However, according to the the most recent data available, our progress on the FSDS goals relating to endangered species are as follows:
|Conserve 10% of coastal & marine areas through networks of protected areas & other effective area-based conservation measures by 2020.||The most recent data available shows that as of the end of 2019, 13.8% of Canada’s coastal & marine areas were conserved through a network of marine protected areas & other effective area-based conservation measures, including 8.9% in protected areas.||On track|
|Manage & harvest all fish & invertebrate stocks & aquatic plants sustainably, by applying ecosystem-based approaches by 2020.||Of the 177 major fish & invertebrate stocks assessed in 2018, 96% were harvested at sustainable levels.||Attention required|
|Conserve at least 17% of terrestrial areas & inland water through networks of protected areas & other effective area-based conservation measures, by 2020.||The most recent data available shows that, as of the end of 2019, 12.1% of Canada’s terrestrial areas & inland water were conserved through a network of protected areas & other effective area-based conservation measures, including 11.4% in protected areas.||Attention required|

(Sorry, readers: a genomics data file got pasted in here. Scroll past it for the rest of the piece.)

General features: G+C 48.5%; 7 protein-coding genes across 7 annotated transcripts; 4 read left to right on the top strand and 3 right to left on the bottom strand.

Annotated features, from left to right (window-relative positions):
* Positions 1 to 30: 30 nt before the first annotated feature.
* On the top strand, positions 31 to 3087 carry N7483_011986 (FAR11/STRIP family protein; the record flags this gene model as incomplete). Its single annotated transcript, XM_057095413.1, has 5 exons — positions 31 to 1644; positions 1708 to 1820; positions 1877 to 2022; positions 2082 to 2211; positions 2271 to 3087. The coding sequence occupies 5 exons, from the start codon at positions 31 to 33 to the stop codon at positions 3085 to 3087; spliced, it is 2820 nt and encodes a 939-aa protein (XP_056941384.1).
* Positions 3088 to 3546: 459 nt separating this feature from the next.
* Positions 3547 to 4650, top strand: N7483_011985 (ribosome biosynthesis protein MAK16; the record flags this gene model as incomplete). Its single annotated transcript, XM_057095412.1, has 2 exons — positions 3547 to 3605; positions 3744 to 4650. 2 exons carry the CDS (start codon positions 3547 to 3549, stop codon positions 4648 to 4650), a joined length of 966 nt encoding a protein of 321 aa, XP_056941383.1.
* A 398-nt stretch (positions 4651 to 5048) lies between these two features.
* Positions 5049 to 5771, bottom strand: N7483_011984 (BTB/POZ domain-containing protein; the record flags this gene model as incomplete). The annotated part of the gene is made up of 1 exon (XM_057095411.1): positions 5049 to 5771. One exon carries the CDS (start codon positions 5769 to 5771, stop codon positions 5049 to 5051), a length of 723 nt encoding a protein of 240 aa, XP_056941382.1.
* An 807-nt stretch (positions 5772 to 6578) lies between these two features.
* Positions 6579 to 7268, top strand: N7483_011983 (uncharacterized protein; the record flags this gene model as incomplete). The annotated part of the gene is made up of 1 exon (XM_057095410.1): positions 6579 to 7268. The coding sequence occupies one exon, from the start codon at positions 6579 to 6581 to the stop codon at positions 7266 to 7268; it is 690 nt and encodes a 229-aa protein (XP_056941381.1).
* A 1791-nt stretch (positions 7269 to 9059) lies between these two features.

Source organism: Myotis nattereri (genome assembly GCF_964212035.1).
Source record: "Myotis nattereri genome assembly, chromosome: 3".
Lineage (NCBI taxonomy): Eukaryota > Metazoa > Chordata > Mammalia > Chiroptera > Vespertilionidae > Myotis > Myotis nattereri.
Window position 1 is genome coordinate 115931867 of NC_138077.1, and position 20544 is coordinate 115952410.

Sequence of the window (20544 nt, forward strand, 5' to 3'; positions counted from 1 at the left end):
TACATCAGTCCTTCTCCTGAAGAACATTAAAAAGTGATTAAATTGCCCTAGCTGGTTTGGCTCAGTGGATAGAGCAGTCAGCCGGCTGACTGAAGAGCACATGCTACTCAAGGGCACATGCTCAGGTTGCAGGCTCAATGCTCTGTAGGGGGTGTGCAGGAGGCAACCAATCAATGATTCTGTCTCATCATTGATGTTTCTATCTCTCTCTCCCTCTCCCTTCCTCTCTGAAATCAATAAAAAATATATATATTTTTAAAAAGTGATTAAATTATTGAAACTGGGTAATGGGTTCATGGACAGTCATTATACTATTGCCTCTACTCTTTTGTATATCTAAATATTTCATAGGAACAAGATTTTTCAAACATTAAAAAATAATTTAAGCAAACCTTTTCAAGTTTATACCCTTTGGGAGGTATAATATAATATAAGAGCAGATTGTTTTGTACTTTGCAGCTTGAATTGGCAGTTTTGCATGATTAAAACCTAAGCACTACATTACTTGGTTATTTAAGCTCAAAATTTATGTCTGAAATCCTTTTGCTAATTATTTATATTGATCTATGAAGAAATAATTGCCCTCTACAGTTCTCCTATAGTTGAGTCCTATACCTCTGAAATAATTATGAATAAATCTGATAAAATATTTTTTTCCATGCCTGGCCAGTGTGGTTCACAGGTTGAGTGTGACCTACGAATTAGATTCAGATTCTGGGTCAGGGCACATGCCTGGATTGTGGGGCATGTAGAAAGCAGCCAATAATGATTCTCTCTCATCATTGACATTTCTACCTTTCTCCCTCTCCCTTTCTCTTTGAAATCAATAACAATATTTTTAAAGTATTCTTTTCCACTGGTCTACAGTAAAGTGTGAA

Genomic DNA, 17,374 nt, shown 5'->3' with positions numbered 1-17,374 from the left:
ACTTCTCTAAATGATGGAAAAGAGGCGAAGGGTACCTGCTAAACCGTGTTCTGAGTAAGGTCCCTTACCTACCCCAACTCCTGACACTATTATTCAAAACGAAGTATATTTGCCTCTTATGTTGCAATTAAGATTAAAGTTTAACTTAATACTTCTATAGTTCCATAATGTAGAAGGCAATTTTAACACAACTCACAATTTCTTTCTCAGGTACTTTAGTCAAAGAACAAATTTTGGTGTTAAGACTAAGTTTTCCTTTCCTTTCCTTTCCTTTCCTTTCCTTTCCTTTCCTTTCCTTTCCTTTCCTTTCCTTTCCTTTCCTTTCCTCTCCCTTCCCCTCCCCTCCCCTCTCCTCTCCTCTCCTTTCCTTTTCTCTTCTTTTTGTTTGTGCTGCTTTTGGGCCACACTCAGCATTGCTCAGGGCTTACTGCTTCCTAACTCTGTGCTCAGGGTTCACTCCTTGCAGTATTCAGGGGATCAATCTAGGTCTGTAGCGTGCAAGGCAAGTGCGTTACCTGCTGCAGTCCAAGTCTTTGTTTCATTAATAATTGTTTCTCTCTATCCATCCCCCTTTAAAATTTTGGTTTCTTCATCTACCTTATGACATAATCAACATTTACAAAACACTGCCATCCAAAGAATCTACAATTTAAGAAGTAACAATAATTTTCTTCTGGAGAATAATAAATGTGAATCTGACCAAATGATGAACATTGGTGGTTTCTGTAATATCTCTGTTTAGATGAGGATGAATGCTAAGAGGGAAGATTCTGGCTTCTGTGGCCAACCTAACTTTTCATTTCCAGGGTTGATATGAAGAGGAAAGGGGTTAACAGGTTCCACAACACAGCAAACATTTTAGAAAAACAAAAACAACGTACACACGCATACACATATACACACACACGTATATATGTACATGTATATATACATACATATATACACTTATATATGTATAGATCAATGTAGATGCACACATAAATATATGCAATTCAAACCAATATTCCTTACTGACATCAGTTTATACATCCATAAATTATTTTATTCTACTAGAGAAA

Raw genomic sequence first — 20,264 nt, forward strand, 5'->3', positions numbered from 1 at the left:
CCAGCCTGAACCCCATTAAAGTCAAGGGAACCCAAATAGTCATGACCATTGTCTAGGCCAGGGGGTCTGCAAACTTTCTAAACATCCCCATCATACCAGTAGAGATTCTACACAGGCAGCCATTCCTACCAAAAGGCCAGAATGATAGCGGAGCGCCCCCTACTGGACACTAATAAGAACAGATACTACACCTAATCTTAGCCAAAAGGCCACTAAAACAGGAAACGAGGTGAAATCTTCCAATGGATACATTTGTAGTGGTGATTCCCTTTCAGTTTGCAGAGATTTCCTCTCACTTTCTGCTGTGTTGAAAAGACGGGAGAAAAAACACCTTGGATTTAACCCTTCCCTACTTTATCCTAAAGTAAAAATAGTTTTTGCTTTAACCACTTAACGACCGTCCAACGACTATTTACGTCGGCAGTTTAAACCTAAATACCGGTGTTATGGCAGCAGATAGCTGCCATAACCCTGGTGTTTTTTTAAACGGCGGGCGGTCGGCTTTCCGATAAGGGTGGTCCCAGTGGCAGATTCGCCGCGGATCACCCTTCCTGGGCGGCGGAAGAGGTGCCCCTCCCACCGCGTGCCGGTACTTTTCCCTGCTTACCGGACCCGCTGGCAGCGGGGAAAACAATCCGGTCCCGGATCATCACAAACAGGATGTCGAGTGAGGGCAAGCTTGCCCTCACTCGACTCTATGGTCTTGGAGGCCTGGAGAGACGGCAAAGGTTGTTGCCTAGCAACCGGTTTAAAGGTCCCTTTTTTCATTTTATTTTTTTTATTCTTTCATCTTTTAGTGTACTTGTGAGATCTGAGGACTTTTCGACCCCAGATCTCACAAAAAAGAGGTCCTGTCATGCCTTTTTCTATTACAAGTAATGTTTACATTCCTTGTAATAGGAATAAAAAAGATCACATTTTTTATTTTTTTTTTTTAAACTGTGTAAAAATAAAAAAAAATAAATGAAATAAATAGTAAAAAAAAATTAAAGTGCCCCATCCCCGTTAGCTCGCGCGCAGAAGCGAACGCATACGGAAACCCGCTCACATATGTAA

|Maintain & improve the condition of 90% of ecological integrity indicators in national parks by 2019.||The most recent data available shows that of the 119 national park ecosystems assessed in 2019, 86% were maintained or improved.||Attention required|
|Ensure species that are secure remain secure & populations of species at risk listed under federal law exhibit trends that are consistent with recovery strategies & management plans by 2020.||As of November 2019, out of 130 species at risk listed under federal law (for which trends could be determined) 55 (42%) showed progress towards population & distribution objectives. Most species (8,115 of 8,145) that could be examined for changes in national extinction risk level between 2010-2015 did not change. 9 had genuine improvements in status, while the status of 21 deteriorated.||Attention required|